🔎 UNIDENTIFIED Port Hudson shell frags need ID

Tigerdude

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Two pieces next to each other. Yankees were on the receiving end of this round. Found at port Hudson. Fuse opening is smooth
 

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ANTIQUARIAN

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PetesPockets55

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Congrats on the find.

It will be especially interesting to see if more finds are made. My sister has the family civil war diary from our relative who was there but didn't participate in any battles. He did describe seeing light and hearing the bombardment when the Union troops were heading upriver at night to get to Vicksburg.
 
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Riverbum

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View attachment 2045539 Two pieces next to each other. Yankees were on the receiving end of this round. Found at port Hudson. Fuse opening is smooth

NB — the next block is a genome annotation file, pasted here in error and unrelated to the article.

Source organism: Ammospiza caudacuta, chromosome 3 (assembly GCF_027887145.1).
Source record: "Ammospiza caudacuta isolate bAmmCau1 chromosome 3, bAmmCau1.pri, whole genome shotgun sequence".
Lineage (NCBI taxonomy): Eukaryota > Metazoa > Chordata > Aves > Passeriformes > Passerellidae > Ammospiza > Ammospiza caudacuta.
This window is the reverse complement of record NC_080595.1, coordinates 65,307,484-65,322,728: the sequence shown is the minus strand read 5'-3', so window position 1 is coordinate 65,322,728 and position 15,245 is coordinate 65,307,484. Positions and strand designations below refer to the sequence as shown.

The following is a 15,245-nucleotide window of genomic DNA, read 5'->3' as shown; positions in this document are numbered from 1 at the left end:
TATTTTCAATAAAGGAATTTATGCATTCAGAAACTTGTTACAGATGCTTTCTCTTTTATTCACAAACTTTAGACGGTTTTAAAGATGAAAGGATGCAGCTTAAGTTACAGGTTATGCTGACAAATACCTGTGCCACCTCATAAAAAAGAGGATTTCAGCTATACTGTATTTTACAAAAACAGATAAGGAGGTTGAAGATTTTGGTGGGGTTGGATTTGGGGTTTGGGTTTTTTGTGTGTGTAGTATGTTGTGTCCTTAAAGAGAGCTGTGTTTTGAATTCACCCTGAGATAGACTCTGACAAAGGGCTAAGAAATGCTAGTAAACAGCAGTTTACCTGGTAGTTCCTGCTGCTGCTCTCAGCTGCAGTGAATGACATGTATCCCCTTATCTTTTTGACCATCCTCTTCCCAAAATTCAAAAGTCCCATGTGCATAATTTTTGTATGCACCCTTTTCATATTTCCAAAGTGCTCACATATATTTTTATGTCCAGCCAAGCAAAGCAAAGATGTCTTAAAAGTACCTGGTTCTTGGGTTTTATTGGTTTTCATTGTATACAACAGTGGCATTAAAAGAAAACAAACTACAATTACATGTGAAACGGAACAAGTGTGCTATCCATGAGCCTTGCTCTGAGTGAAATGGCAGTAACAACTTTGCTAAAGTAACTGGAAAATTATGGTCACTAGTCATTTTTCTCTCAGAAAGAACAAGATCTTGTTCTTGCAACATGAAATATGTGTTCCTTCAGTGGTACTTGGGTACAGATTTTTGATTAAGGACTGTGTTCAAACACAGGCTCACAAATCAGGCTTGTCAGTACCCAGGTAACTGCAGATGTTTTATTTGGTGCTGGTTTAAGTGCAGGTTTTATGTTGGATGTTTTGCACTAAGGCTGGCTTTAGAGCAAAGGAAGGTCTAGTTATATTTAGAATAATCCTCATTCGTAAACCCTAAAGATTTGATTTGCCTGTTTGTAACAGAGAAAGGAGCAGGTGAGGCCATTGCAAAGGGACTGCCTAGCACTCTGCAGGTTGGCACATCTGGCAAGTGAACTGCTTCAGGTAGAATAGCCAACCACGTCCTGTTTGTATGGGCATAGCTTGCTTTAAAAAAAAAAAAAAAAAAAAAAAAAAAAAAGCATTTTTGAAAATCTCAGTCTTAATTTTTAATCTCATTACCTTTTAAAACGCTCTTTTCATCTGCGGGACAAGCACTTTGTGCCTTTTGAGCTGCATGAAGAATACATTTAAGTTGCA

I know I'm "guessing " a bit here trying to I.D. this piece, but I feel its possibly part of the front end of a cannon barrel that Exploded or was hit by a round, MAYBE???????
 
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devldog

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This looks to be a blown piece of shell frag at the top of the shell at the fuse opening. With the opening being smooth, that would mean that this shell had a wooden fuse as opposed to a threaded brass fuse. It would pretty much I'D this shell frag as also being a Confetrit' piece. Nice Save. The only complete shell I have found is a 12 pound Confetrit' shell. It originally had a wooden fuse, but the fuse was missing. It looks the same as the one you found.
 
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Gare

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Nice going we must have missed that when we was there LOL
 
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devldog

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T
View attachment 2045539 Two pieces next to each other. Yankees were on the receiving end of this round. Found at port Hudson. Fuse opening is smooth